The ApcMin (multiple intestinal neoplasia allele of the adenomatosis polyposis coli gene) mouse model of human familial adenomatous polyposis (FAP) is the most widely used CRC model for studying tumor initiation and early progression. The ApcMin model, originally induced and fortuitously identified in a mutagenesis program (Moser et al. 1990; Su et al. 1992), bears one functional copy of the tumor suppressor Apc gene. Upon loss of the remaining wildtype copy of Apc, CTNNB1 is stabilized and transported to the nucleus where it functions as a transcriptional co-activator with the LEF/TCF family of transcription factors to stimulate cell cycle progression (Morin et al. 1997). This loss of growth control results in the development of tens-to-hundreds of polyps in the small intestine and a small number of polyps in the colon, while a similar mutation in humans results in predominantly colonic polyps (Groden et al. 1991).

Since discovery of the ApcMin allele, other mutant alleles have been described. Gene targeting was used to generate ApcΔ716 and Apc1638 alleles that display polyp distributions similar to the ApcMin mouse (Fodde et al. 1994; Oshima et al. 1995). However, the Apc1638 model develops significantly fewer polyps than ApcMin, while the ApcΔ716 model develops more. Liver metastasis has been reported using the APC1638 model, possibly due to the notably longer lifespan of these mice compared to other Apc-mediated models.

The observation that CRC predisposition in ApcMin mice is strain dependent led to the discovery of genetic loci called ‘Modifiers of Min’ (Mom) that modulate CRC susceptibility (Dietrich et al. 1993). The first Mom candidate gene cloned, secretory phospholipase A2 (Pla2g2a), was for Mom1 (MacPhee et al. 1995). Subsequently, Mom1 was found to be more complex, with at least two distinct genes contributing to the effect of Mom1 on ApcMin (Cormier et al. 2000). Since the discovery of Mom1, over a dozen additional Mom loci have been genetically mapped (McCart et al. 2008).

While the genes underlying most Mom loci have not been identified, other modifiers of ApcMin-mediated CRC have been proposed using crosses with mice carrying engineered or spontaneous mutations in specific genes. Haploinsufficiency of the Krüppel-like factor 4 (Klf4) transcription factor or reduction in EGFR activity using the Egfrwa2 hypomorphic allele combined with loss of Apc enhances and suppresses, respectively, multiplicity in the small intestine and colon while showing no role in subsequent tumor progression (Ghaleb et al. 2007; Roberts et al. 2002; Torrance et al. 2000). In contrast, ApcMin mice carrying mutations in the Pten tumor suppressor gene or the Ephb2 gene for a guidance receptor show enhanced tumor progression (Batlle et al. 2005; Shao et al. 2007). Loss of Ephb2 in mice also coincides with a shift from small intestinal adenomas to advanced colon carcinomas, potentially providing clues to the disparity in tumor distribution between humans with FAP and mice carrying ApcMin (Batlle et al. 2005).

Although Apc mutant mice have been invaluable in modeling human CRC, there remain several aspects of the human disease that are not recapitulated well with these models. Rodent colonoscopy, a technique gaining in importance since it permits longitudinal studies of colon tumors (Becker et al. 2006), is not well suited for Apc mutant mice since they develop tumors predominantly in the small intestine. Additionally, Apc mutant mice rarely develop metastases to distant organs, which is the most clinical important aspect of human CRC.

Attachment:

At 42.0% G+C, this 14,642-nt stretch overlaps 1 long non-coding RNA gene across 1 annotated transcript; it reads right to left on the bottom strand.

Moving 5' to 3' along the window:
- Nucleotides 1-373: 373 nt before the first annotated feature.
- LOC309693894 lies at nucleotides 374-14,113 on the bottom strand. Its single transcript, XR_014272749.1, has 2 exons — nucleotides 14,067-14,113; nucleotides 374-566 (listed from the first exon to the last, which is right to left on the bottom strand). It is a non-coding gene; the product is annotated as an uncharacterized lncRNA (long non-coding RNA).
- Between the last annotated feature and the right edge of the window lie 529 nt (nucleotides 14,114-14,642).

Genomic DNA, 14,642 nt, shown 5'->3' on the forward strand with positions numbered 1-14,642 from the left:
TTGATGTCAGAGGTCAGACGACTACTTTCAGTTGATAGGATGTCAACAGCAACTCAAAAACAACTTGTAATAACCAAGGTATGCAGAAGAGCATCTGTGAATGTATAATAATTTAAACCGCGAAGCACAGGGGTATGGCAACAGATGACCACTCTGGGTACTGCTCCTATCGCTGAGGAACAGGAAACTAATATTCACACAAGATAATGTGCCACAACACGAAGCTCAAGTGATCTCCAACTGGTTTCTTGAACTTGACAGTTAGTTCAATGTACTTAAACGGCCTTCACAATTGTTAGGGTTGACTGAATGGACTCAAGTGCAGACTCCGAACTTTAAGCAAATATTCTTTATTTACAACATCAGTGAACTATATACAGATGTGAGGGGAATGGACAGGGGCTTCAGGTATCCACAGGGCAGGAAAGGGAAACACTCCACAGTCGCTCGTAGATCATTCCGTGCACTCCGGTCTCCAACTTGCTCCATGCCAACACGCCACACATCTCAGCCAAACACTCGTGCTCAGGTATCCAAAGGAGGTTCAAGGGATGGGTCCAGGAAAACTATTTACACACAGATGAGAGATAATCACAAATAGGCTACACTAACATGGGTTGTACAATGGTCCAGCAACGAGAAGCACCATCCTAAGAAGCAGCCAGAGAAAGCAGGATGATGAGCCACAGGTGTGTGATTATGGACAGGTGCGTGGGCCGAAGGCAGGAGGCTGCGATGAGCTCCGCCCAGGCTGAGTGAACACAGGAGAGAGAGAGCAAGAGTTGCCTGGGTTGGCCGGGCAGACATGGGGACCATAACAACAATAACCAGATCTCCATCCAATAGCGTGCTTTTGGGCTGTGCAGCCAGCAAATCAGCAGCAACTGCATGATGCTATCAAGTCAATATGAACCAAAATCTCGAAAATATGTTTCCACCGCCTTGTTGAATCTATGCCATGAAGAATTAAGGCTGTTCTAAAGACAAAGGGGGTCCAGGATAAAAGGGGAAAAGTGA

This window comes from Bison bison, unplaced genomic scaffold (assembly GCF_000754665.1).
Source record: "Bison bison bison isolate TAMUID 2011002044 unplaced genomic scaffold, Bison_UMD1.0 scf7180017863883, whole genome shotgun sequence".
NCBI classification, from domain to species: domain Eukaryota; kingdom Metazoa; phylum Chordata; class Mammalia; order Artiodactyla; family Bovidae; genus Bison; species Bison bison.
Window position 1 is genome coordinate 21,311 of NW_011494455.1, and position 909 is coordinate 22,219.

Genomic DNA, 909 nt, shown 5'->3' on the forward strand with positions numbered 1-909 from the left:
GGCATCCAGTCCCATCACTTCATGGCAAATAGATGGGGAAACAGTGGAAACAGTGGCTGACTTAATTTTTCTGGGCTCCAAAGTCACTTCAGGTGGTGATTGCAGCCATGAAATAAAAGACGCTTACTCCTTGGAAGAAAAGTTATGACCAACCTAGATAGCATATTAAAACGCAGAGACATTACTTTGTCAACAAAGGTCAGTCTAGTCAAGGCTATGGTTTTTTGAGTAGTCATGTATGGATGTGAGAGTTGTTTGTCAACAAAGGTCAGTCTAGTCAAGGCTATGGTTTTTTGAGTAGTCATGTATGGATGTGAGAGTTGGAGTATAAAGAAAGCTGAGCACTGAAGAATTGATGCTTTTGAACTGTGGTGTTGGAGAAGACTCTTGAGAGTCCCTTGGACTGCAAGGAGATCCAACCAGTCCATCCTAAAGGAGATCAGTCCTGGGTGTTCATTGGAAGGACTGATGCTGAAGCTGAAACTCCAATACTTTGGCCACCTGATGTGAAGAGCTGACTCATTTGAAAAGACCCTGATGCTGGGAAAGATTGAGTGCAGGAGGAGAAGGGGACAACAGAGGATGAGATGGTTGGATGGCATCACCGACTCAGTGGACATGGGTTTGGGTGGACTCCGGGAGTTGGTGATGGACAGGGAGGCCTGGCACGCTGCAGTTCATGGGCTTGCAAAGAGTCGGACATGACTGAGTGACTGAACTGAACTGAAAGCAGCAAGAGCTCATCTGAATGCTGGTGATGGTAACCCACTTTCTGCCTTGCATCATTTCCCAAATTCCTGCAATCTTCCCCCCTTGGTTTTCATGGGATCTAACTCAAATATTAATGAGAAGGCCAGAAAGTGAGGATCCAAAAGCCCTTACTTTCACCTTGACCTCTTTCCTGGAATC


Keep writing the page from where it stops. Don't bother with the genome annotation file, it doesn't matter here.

The generation of gene-specific mutations in rat by N-ethyl-N-nitrosourea (ENU) mutagenesis provides a new avenue for modeling human CRC (Zan et al. 2003). Recently, the Pirc (polyposis in rat colon) rat model of human CRC was generated that has a mutation in Apc (Amos-Landgraf et al. 2007). Unlike the ApcMin mouse model where the incidence of colon tumors is low, the Pirc model develops colon tumors with 100% incidence by four months of age. The Pirc model opens opportunities to perform experimental studies that are difficult in mice. Apc mutant mice can develop invasive cancer but typically have shortened life spans due to intestinal blockage (Boivin et al. 2003). Conversely, rats are less susceptible to intestinal blockage by tumors because of their larger intestinal diameters. In rats of at least six months of age, twenty percent of tumors in the Pirc model become invasive (Amos-Landgraf et al. 2007). Although no distant metastases were reported in the initial analysis of the Pirc model, metastasis of CRCs to the liver has been reported in a rat azoxymethane (AOM) carcinogen model (Nordlinger et al. 1991).

Mismatch repair (MMR) deficient models

Hereditary non-polyposis colon cancer (HNPCC) is an inherited condition in which inactivation of one of several DNA mismatch repair (MMR) genes, like MLH1, MSH2, MSH6, and PMS2, result in defective DNA repair (Lynch and de la Chapelle 2003). In humans this leads to the development of a variety of cancers including that of the colon, endometrium, ovary, and stomach (Lynch and de la Chapelle 2003). A number of mutant mouse lines have been generated to model the loss of function of MMR genes in humans. Mice deficient for Mhl1, Msh2 and Msh6 develop cancers of the stomach, small intestine and colon. However, due to the inherent nature of defective MMR machinery, these mice also develop cancers of the lymphatic system, skin, cervix and lung (Edelmann et al. 2000; Edelmann et al. 1999; Edelmann et al. 1997; Reitmair et al. 1996).